With time we decided to invite our parishioners’ children to sing in our choir. Now our grandchildren sing in the choir. Therefore, our parish choir should have a good future!
A mission in Haiti
—Sophia, can you tell us about your and Fr. Daniel’s cooperation with the mission in Haiti?
—Some twenty years ago, Orthodox believers in Haiti appealed to Metropolitan Laurus with the request to establish a mission there. After the restoration of the canonical communion between the ROCOR and the Moscow Patriarchate ten years ago, a ROCOR priest who headed the mission refused to serve. At that time two Haitian priests did not choose to go into schism and asked Metropolitan Hilarion to appoint a new administrator. The metropolitan asked Fr. Daniel to become the new administrator of the parishes in Haiti. It was found that we had no priest who could speak French, but since I speak French, English and Russian I had to travel to Haiti with Fr. Daniel as an interpreter.
The Haitian mission consists of over 3,000 Orthodox believers and four priests. Living conditions in that country are very poor. Despite the hot weather and high humidity in Haiti churches have no air conditioners. When we came there for the ordination of fourteen readers all the clergymen in the altar become wet with sweat. Their phelonia (priestly vestments) were soaking wet and they felt a ringing in their ears because of the heat—I had not seen anything like this before!
Due to frequent hurricanes, Haitians use portable iconostases in the buildings adapted to function as their churches. And now a real Church in honor of St. John of Shanghai and San Francisco is under construction in this country.
We made regular visits to Haiti until the local clergy established their own administrative board. Now we rarely go there and have more time to collect funds for the mission. Haiti residents are so impoverished that it is hard for us to imagine this!
Up to eighty per cent of Haitians live under the national poverty line. Life in the country is very expensive. The majority of the population lives on less than US $2 per day. It is very difficult to find employment in Haiti even if you have several degrees. Every day people come to church seeking aid: They ask for food, for money to pay for their medicines or their children’s tuition.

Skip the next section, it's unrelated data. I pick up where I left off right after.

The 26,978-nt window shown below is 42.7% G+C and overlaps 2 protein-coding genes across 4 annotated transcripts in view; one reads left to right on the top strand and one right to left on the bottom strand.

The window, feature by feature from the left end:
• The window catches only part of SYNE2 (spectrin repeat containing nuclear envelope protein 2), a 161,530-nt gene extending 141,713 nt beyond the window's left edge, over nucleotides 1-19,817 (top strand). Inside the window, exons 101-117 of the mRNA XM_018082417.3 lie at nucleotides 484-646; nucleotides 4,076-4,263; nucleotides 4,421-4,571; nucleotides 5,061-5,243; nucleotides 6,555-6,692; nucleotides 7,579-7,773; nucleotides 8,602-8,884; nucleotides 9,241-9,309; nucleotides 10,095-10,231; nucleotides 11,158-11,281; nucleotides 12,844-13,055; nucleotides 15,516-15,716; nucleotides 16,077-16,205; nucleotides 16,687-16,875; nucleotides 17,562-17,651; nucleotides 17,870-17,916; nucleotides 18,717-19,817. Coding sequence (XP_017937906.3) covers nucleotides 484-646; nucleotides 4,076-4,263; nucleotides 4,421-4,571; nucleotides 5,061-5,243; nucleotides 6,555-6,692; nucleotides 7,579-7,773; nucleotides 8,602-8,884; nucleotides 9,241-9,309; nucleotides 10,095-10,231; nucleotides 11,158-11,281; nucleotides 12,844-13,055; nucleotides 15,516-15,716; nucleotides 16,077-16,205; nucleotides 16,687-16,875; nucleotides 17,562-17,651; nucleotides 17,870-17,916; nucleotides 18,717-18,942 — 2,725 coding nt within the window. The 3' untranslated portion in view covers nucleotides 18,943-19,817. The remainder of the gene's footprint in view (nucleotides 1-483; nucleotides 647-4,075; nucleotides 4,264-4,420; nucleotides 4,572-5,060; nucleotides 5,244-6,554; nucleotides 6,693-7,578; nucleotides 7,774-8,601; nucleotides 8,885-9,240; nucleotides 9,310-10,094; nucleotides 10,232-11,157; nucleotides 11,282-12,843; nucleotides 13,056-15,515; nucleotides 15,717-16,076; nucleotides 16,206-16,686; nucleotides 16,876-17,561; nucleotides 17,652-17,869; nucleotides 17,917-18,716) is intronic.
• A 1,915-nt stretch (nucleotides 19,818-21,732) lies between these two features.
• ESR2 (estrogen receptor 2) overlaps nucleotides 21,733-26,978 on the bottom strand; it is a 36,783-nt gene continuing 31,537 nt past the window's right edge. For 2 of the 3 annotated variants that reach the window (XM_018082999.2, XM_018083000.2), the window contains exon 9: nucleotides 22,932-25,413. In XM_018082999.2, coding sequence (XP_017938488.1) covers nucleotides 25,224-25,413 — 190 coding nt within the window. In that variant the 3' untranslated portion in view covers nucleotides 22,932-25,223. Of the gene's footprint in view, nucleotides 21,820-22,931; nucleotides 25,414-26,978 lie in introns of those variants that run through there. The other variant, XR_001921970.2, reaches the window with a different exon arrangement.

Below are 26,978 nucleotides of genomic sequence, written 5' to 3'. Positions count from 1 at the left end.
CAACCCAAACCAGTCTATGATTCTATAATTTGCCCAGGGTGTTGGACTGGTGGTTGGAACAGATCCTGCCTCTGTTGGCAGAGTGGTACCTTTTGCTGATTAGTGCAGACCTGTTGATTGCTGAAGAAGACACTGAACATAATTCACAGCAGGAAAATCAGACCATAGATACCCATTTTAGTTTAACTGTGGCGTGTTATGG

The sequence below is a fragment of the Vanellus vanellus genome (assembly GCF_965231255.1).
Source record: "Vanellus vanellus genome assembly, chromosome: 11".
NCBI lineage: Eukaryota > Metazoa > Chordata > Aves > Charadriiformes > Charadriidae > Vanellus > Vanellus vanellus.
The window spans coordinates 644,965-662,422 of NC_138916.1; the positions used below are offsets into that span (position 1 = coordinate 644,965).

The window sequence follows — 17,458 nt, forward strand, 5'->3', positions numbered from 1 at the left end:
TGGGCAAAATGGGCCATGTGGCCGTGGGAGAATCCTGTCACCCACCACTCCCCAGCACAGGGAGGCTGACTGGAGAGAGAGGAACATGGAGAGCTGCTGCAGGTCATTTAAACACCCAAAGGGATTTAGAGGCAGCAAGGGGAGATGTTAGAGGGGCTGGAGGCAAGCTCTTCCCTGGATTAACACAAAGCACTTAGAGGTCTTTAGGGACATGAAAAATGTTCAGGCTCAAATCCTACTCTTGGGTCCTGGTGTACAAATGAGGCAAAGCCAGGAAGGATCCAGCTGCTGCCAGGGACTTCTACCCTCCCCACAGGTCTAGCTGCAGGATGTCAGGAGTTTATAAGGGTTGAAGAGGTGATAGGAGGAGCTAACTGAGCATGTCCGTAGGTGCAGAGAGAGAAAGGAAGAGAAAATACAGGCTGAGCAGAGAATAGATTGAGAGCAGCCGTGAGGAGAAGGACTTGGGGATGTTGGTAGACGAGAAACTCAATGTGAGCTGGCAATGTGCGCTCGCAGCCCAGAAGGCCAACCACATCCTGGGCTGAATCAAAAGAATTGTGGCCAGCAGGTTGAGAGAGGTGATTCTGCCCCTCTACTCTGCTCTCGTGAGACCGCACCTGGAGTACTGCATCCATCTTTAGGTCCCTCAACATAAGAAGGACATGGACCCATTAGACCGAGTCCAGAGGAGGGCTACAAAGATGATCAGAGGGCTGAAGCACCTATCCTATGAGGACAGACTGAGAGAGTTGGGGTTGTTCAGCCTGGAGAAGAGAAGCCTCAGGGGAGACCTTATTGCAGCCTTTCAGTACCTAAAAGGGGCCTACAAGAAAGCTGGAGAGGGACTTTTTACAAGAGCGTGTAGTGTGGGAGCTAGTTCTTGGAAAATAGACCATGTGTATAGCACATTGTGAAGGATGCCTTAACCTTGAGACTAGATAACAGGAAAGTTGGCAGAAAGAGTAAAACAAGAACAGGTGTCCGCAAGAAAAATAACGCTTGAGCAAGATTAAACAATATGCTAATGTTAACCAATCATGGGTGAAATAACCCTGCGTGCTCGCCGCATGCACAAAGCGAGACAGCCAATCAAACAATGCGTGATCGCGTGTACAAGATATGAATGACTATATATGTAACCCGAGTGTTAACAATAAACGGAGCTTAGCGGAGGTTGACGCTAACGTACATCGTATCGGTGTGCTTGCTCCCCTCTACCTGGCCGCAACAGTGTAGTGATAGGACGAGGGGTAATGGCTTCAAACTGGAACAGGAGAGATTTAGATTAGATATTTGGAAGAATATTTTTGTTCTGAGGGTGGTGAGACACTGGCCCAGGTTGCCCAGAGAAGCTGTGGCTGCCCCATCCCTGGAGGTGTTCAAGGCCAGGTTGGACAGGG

Like our mission in Miami, the Haitian mission focuses on children’s education, especially of children from poor families and disabled children—Orthodox and non-Orthodox alike. Seven schools were opened at Haitian churches, and that is already a great achievement.
In addition, twenty years ago Fr. Daniel initiated a mission in Costa Rica. Again it was done with the help of our St. Vladimir’s parish in Miami and the support of bishops and individual donors from Russia. Our parishioners raised funds to build an Orthodox church in Costa Rica. Now the church is completed and services are held there.
Thus our St. Vladimir’s Church became a missionary center in the south of the USA.
—Who are the parishioners of the St. Vladimir’s Church today?
—Most of them are married people with small children. Some time ago my daughter’s friend, who devotes most of her time and energy to her studies and job, said that without a baby in her arms she felt like a total outsider there!
We have so many toys around the church that grass doesn’t grow there any more. But the most essential thing is that our children should grow in the Orthodox faith and remain in the Church.